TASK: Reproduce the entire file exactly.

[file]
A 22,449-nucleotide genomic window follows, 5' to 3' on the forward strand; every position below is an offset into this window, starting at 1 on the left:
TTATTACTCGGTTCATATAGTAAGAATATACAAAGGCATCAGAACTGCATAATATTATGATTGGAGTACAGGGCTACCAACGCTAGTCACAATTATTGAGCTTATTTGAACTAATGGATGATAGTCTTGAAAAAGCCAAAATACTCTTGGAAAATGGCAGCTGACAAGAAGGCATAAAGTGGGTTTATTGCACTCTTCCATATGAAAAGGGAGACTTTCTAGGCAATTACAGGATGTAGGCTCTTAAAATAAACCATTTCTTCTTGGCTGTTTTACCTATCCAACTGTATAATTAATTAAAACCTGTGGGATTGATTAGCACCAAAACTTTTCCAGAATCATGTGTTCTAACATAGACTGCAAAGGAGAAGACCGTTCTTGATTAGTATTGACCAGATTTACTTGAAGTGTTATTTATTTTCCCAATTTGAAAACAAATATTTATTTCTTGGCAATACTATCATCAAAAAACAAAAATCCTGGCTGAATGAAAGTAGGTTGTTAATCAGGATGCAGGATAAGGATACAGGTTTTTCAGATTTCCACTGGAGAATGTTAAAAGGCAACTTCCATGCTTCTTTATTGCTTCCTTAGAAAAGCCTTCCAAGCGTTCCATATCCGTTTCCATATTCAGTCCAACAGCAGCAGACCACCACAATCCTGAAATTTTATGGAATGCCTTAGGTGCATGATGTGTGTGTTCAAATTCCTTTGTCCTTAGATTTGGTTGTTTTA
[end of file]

A 22,449-nucleotide genomic window follows, 5' to 3' on the forward strand; every position below is an offset into this window, starting at 1 on the left:
TTATTACTCGGTTCATATAGTAAGAATATACAAAGGCATCAGAACTGCATAATATTATGATTGGAGTACAGGGCTACCAACGCTAGTCACAATTATTGAGCTTATTTGAACTAATGGATGATAGTCTTGAAAAAGCCAAAATACTCTTGGAAAATGGCAGCTGACAAGAAGGCATAAAGTGGGTTTATTGCACTCTTCCATATGAAAAGGGAGACTTTCTAGGCAATTACAGGATGTAGGCTCTTAAAATAAACCATTTCTTCTTGGCTGTTTTACCTATCCAACTGTATAATTAATTAAAACCTGTGGGATTGATTAGCACCAAAACTTTTCCAGAATCATGTGTTCTAACATAGACTGCAAAGGAGAAGACCGTTCTTGATTAGTATTGACCAGATTTACTTGAAGTGTTATTTATTTTCCCAATTTGAAAACAAATATTTATTTCTTGGCAATACTATCATCAAAAAACAAAAATCCTGGCTGAATGAAAGTAGGTTGTTAATCAGGATGCAGGATAAGGATACAGGTTTTTCAGATTTCCACTGGAGAATGTTAAAAGGCAACTTCCATGCTTCTTTATTGCTTCCTTAGAAAAGCCTTCCAAGCGTTCCATATCCGTTTCCATATTCAGTCCAACAGCAGCAGACCACCACAATCCTGAAATTTTATGGAATGCCTTAGGTGCATGATGTGTGTGTTCAAATTCCTTTGTCCTTAGATTTGGTTGTTTTA